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Pittsfield Council Approves $160M Budget

Josh Landes
The Pittsfield City Council at its June 12th meeting in the Pittsfield High School library.

Pittsfield’s city council passed the mayor’s budget proposal for the fiscal year starting July 1st at last night’s meeting.

Tuesday’s meeting marked the end of weeks of exhaustive debate on Democratic Pittsfield Mayor Linda Tyer’s budget for 2019.

City clerk Michele Cetti presented the order: “Honorable members of the city council, submitted herewith for your consideration is an order raising and appropriating $159,976,645 for the fiscal year 2019 municipal operating budge t. Respectfully submitted, Mayor Linda M. Tyer.”

The vote was unanimous. A subsequent vote on the mayor’s order to borrow just over $8.8 million for capital expenditures also passed with a chorus of “yeas.”

“It’s for projects really across the spectrum: highway projects, park projects, and other capital improvement projects throughout the community," said Pittsfield Director of Finance Matt Kerwood. He says that part of the spending will fund an overhaul of the Columbus Avenue parking garage, which downtown business owners decried at the June 5th budget hearings as decrepit and dangerous.

“The $2 million that has been allocated is for the demolition of the existing structure and turning it into a surface lot, and all the work that will be required to do that,” Kerwood told WAMC.

A second order to borrow just over $1.6 million for Enterprise Fund Capital Expenditures passed 9-2. The money will go to sewer and water projects, including $450,000 for a new sewer truck. Councilor Melissa Mazzeo asked Department of Public Works director David Turocy to explain the expenditure.

“We’re trading in a truck that’s recently new with low miles on it because it’s not big enough?" asked Mazzeo at the meeting. "How did we go wrong there?”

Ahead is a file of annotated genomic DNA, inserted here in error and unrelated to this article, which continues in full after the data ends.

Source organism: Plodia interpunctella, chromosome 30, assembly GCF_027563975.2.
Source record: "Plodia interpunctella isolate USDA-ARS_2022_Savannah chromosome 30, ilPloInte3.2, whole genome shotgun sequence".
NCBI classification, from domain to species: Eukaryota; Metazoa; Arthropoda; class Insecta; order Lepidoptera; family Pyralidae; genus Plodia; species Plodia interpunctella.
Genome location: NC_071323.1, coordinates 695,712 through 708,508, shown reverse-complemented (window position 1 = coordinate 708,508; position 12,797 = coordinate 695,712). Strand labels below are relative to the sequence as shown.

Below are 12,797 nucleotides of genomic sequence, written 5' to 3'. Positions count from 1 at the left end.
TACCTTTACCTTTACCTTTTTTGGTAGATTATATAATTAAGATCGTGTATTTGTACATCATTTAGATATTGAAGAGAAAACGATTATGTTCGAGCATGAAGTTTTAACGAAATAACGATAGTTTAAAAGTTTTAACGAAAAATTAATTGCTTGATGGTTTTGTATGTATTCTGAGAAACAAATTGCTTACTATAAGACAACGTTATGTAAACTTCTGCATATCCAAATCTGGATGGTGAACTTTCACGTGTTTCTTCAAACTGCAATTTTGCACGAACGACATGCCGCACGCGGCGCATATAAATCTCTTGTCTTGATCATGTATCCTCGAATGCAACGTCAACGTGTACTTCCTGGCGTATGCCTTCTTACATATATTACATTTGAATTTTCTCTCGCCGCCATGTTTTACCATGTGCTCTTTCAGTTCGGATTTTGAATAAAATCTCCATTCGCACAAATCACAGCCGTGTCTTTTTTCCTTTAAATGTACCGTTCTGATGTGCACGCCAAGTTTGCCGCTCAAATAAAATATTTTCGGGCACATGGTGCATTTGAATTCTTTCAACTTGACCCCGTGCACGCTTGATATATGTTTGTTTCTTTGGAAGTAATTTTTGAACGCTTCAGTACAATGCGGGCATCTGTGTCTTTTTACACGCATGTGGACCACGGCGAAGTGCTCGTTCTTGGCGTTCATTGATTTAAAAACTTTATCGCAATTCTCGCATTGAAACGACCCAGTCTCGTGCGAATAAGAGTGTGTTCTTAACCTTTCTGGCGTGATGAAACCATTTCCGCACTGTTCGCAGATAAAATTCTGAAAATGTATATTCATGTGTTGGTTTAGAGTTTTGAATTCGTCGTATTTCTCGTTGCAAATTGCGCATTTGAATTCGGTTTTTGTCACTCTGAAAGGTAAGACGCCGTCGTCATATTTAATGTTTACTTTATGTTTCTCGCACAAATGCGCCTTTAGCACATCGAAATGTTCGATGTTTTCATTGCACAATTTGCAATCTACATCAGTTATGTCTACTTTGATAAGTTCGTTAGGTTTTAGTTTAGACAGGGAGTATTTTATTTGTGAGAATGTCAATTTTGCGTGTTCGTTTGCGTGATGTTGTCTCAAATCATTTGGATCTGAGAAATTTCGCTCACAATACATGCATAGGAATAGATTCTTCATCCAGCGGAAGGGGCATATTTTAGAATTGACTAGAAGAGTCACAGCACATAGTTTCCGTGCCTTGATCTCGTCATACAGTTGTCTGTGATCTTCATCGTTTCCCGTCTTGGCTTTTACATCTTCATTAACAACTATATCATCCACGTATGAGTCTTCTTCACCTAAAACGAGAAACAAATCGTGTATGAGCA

“It’s not quite as effective — we designed it actually for just sewer cleanouts when we get backups," responded Turocy. "Works pretty well, sometimes it’s not enough capacity. We’ll have to stop what we’re doing, go back, unload it, come back finish the job.”

Turocy estimated the city can recoup $150,000 from trading in the current truck toward the purchase of a new $600,000 truck.

Lastly, the council ultimately approved Mayor Tyer’s plan to use $1 million of the city’s roughly $4.4 million in free cash to reduce the 2019 tax rate. The mayor appeared to defend her decision to keep the spending at $1 million, despite a call from some councilors like Christopher Connell of Ward 4 to increase the spending to $1.5 million.

“I would urge you to wait until we get to the tax rate classification hearing, because as we approach that process," said Tyer. "By then, we will have — the state budget process will have been completed. It will be finalized, and we will know exactly what our state aid is going to be, and we will have more clarity on the FY19 real estate values and a number of other variables.”

Increasing the free cash spending to $1.5 million was estimated to save taxpayers an additional $20 or so. After Connell asked why the city hadn’t acted on selling around $4.8 million in tax liens it currently sits on, Kerwood said that a lien auction would take place during the next fiscal year.

Josh Landes has been WAMC's Berkshire Bureau Chief since February 2018, following stints at WBGO Newark and WFMU East Orange. A passionate advocate for Western Massachusetts, Landes was raised in Pittsfield and attended Hampshire College in Amherst, receiving his bachelor's in Ethnomusicology and Radio Production. His free time is spent with his cat Harry, experimental electronic music, and exploring the woods.
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